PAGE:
AIB has addressed the controversy around the bank’s debt write-down for hurling star DJ Carey telling staff in an internal memo that it exhausts “all appropriate avenues” to recover debts.
In the circular, the bank’s head of retail banking, Jim O’Keeffe, did not name Mr Carey, saying that he could not comment on individual cases for legal reasons, but told staff that he wanted to clarify AIB’s approach to debt write-downs in light of “commentary in recent days.”
In the memo, seen by The Irish Times, Mr O’Keeffe told staff that “some of the external commentary over recent days does not provide the full picture” and that the bank had a “robust governance process for debt resolution and this process was followed”.
RTÉ reported last Friday that Mr Carey’s debt judgment of €9.5 million was written down with a settlement of €60,000, which the broadcaster said represented a 99.4 per cent write-down on the original debt.
However, the report did not take account of the sale of golf resort properties securing the debt at the K Club in Co Kildare and at Mount Juliet in Co Kilkenny in the years after the 2011 judgment and how the sale proceeds went towards the reduction of Mr Carey’s debt to the bank.
It is estimated that Mr Carey’s €9.5 million debt to the bank was written down by about 80 per cent after the sale of the golf resort properties and the €60,000 settlement are taken into account.
The judgment was secured in 2011 mostly on a €7.85 million loan to Mr Carey secured on the properties at the K Club and Mount Juliet golf resorts.
[ Analysis - DJ Carey: eye-watering debt write-off deals now common on Celtic Tiger loans ]
In the wake of the report on Mr Carey’s write-down, Government ministers and opposition politicians called for AIB to appear before the Oireachtas finance committee to answer questions on the bank’s debt agreement with the hurling star.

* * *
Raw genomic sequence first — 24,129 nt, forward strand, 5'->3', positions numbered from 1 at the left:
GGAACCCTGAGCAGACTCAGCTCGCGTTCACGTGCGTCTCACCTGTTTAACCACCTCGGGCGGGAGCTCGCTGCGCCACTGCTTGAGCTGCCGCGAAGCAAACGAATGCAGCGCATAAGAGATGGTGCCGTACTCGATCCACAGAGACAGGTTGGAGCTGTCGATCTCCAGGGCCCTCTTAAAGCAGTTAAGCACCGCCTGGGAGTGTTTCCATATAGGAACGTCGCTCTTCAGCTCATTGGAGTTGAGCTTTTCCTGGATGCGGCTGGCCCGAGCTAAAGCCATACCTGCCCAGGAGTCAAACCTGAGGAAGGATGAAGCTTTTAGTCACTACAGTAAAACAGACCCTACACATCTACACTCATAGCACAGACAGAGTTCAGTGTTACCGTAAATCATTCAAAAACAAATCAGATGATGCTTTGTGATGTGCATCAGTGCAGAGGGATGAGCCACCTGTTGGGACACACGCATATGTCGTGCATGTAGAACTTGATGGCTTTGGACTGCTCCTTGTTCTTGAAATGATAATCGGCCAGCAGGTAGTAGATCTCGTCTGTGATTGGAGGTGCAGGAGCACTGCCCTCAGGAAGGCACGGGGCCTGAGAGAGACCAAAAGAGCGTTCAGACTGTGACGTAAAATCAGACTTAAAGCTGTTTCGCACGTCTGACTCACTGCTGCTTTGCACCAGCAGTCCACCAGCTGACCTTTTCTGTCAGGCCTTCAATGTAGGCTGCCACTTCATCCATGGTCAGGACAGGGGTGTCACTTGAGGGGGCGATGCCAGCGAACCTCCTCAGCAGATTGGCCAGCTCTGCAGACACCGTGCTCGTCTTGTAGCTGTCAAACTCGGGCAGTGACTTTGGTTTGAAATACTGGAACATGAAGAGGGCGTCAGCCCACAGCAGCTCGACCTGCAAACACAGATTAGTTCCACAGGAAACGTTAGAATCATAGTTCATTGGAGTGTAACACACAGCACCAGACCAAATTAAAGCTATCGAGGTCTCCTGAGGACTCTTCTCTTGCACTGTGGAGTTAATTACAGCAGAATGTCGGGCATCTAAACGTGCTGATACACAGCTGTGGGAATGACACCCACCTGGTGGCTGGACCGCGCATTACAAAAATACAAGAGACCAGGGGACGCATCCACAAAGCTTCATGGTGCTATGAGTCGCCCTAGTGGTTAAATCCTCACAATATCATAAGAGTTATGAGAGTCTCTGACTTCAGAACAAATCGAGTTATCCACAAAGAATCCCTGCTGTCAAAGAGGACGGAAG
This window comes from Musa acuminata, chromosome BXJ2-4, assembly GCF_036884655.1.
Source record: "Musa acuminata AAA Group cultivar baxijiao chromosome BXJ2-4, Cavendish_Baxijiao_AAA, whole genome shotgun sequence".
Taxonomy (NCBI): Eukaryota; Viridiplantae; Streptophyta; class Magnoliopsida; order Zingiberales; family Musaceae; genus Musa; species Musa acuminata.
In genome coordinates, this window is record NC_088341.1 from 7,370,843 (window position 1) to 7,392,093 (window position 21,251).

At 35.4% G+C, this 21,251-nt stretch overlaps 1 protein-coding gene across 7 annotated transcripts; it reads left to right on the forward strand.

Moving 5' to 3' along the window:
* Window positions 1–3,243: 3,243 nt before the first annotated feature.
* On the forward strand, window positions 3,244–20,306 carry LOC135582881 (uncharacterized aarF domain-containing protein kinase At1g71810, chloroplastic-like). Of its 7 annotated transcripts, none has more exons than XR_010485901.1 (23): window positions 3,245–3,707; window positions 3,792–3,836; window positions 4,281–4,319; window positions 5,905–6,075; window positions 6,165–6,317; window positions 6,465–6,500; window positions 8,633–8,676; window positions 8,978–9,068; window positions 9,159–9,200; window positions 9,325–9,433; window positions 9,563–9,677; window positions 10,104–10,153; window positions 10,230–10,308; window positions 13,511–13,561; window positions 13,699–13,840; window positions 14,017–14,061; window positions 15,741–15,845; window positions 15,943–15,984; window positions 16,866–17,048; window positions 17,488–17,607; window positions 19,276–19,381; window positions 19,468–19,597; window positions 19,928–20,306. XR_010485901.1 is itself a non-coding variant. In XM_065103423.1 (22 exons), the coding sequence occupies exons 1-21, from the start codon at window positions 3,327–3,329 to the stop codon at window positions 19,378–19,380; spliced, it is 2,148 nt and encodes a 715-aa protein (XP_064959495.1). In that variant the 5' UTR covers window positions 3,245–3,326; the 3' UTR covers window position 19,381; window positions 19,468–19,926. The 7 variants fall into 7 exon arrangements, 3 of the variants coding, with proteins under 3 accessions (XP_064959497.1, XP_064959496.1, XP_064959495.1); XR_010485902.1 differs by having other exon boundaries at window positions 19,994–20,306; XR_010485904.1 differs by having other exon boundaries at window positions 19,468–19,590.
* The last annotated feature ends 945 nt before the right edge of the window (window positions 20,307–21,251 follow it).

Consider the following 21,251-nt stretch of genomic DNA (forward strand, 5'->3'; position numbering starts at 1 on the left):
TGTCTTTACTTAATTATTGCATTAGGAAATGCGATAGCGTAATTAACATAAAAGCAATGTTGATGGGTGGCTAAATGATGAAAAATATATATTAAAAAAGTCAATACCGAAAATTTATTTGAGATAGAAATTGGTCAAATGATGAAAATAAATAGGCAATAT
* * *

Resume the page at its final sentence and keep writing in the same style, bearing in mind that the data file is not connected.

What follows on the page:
In his memo, Mr O’Keeffe set out the procedures followed by the bank to recover debts where AIB has secured a judgment against a borrower over outstanding debts.
“In situations where the legal system is ultimately required to resolve cases, we may seek judgment to allow us dispose of the secured assets and wider assets if appropriate, he said.
“In such cases, the process seeks to exhaust all appropriate avenues to realise value of the bank from any available secured assets.”
Mr O’Keeffe told staff in the circular sent to thousands of AIB staff on Tuesday that the bank may also “take account of third party certification as to a borrower’s income and asset status and may also consider other documentation relating to the borrower’s personal circumstances”.
He said that “where customers are in financial difficulty, our resolution process is based on their ability to repay, taking account of the customers’ assets and their sustainable income levels”.
This approach had been applied to more than 150,000 customer cases over many years “in a fair and consistent manner” and that “the vast majority” were able to meet their new arrangements and “move on with their personal and business lives”.